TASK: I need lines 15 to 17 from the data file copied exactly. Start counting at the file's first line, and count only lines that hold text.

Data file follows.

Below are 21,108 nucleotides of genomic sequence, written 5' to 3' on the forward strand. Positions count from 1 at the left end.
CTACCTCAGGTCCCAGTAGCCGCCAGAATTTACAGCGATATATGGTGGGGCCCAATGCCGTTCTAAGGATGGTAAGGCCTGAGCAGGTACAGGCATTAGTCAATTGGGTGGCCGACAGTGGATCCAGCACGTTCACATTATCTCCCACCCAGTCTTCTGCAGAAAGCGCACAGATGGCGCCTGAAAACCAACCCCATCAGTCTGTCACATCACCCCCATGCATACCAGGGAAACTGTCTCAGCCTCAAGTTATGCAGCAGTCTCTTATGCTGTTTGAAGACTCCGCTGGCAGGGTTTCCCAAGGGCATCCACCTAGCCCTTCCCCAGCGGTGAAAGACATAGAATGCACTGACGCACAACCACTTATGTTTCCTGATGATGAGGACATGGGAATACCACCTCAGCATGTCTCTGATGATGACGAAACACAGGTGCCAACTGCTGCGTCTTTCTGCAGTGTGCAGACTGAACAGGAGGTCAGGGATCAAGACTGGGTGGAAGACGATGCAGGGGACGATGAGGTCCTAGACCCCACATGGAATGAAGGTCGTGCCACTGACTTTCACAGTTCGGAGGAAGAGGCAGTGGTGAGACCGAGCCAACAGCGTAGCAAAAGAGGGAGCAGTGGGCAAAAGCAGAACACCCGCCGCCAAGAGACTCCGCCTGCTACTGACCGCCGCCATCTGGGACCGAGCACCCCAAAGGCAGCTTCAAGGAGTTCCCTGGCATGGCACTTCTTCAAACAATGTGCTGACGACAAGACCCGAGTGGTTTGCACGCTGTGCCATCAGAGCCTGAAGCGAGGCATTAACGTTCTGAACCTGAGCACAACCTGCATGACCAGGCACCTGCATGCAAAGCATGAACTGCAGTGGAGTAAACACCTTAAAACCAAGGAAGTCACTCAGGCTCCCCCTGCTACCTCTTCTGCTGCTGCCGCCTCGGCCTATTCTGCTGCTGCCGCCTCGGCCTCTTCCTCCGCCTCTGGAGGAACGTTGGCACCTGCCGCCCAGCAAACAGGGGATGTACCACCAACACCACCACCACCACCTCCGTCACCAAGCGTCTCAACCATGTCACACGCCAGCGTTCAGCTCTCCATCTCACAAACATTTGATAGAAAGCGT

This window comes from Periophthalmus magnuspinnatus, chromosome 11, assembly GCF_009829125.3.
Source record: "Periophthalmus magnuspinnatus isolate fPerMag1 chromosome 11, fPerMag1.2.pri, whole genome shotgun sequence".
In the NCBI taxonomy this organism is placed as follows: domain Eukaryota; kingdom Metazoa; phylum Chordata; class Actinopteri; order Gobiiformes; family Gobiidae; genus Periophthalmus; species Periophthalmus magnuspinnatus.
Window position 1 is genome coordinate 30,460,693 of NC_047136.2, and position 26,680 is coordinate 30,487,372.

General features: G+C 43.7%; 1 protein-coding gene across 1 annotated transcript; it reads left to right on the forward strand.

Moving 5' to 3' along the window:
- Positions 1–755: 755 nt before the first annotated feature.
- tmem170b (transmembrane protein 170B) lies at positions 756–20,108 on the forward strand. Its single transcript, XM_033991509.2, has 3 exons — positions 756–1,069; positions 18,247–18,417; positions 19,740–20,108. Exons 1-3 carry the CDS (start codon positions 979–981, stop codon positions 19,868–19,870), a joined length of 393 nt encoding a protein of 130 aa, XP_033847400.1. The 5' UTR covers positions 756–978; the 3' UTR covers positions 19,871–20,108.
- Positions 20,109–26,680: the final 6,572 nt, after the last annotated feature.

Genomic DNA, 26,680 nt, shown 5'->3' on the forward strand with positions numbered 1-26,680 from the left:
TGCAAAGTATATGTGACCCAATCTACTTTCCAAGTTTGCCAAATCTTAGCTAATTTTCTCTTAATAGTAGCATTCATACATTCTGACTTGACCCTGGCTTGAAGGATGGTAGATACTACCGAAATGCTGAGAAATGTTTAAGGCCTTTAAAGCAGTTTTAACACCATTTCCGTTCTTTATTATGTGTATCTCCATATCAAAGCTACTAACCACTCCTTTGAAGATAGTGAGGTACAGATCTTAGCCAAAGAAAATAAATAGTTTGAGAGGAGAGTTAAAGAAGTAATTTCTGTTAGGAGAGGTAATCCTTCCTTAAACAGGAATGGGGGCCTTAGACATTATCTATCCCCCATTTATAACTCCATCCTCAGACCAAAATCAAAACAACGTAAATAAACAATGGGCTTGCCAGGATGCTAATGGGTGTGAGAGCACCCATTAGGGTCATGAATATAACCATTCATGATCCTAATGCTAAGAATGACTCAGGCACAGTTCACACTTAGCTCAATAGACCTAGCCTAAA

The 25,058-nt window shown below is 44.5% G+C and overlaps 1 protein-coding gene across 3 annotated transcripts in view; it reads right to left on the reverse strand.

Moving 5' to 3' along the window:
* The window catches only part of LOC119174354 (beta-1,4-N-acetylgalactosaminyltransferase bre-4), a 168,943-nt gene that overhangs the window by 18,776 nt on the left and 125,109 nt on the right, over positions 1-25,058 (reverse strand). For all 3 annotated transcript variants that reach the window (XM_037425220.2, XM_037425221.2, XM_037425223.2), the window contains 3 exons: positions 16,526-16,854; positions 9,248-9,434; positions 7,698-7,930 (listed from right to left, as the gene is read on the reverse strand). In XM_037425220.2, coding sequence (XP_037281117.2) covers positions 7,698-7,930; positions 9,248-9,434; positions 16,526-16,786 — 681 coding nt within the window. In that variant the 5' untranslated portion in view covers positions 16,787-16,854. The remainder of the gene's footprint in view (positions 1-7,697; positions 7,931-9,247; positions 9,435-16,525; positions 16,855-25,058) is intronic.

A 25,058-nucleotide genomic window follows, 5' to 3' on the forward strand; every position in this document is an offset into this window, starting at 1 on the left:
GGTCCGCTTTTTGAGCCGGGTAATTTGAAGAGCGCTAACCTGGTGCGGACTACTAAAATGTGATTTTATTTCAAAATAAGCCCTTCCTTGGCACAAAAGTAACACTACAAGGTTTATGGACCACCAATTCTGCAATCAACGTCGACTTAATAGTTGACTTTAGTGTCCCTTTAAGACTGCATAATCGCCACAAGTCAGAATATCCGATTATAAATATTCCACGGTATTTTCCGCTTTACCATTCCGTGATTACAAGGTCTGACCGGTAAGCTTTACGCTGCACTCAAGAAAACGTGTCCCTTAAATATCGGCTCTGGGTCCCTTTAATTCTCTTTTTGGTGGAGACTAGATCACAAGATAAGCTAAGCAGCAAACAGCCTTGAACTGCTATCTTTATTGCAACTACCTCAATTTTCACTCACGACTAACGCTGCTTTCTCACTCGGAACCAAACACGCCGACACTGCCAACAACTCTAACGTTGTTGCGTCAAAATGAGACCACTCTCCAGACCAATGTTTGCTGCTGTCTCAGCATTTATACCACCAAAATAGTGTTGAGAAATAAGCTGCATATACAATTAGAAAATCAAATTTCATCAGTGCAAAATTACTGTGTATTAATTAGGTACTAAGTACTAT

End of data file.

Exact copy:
Moving 5' to 3' along the window:
* The window catches only part of LOC119174354 (beta-1,4-N-acetylgalactosaminyltransferase bre-4), a 168,943-nt gene that overhangs the window by 18,776 nt on the left and 125,109 nt on the right, over positions 1-25,058 (reverse strand). For all 3 annotated transcript variants that reach the window (XM_037425220.2, XM_037425221.2, XM_037425223.2), the window contains 3 exons: positions 16,526-16,854; positions 9,248-9,434; positions 7,698-7,930 (listed from right to left, as the gene is read on the reverse strand). In XM_037425220.2, coding sequence (XP_037281117.2) covers positions 7,698-7,930; positions 9,248-9,434; positions 16,526-16,786 — 681 coding nt within the window. In that variant the 5' untranslated portion in view covers positions 16,787-16,854. The remainder of the gene's footprint in view (positions 1-7,697; positions 7,931-9,247; positions 9,435-16,525; positions 16,855-25,058) is intronic.

A 25,058-nucleotide genomic window follows, 5' to 3' on the forward strand; every position in this document is an offset into this window, starting at 1 on the left: